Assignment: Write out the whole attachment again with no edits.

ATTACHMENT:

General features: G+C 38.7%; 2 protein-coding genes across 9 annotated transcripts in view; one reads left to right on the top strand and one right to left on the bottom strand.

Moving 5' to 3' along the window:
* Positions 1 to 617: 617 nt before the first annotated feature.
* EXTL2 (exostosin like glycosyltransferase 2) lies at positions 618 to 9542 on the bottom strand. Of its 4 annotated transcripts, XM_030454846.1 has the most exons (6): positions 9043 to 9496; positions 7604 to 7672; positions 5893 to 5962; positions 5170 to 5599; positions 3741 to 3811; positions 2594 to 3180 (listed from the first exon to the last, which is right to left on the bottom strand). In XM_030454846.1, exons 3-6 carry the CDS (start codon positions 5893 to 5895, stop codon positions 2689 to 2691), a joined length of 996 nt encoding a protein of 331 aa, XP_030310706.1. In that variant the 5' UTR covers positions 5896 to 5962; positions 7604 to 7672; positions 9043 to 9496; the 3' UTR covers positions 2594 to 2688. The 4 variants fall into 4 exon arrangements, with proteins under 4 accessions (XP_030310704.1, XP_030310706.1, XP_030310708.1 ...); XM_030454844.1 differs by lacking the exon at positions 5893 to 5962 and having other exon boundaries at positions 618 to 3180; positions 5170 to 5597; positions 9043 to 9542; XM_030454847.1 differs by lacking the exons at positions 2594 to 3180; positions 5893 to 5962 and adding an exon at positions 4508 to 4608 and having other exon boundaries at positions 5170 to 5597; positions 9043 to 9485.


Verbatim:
General features: G+C 38.7%; 2 protein-coding genes across 9 annotated transcripts in view; one reads left to right on the top strand and one right to left on the bottom strand.

Moving 5' to 3' along the window:
* Positions 1 to 617: 617 nt before the first annotated feature.
* EXTL2 (exostosin like glycosyltransferase 2) lies at positions 618 to 9542 on the bottom strand. Of its 4 annotated transcripts, XM_030454846.1 has the most exons (6): positions 9043 to 9496; positions 7604 to 7672; positions 5893 to 5962; positions 5170 to 5599; positions 3741 to 3811; positions 2594 to 3180 (listed from the first exon to the last, which is right to left on the bottom strand). In XM_030454846.1, exons 3-6 carry the CDS (start codon positions 5893 to 5895, stop codon positions 2689 to 2691), a joined length of 996 nt encoding a protein of 331 aa, XP_030310706.1. In that variant the 5' UTR covers positions 5896 to 5962; positions 7604 to 7672; positions 9043 to 9496; the 3' UTR covers positions 2594 to 2688. The 4 variants fall into 4 exon arrangements, with proteins under 4 accessions (XP_030310704.1, XP_030310706.1, XP_030310708.1 ...); XM_030454844.1 differs by lacking the exon at positions 5893 to 5962 and having other exon boundaries at positions 618 to 3180; positions 5170 to 5597; positions 9043 to 9542; XM_030454847.1 differs by lacking the exons at positions 2594 to 3180; positions 5893 to 5962 and adding an exon at positions 4508 to 4608 and having other exon boundaries at positions 5170 to 5597; positions 9043 to 9485.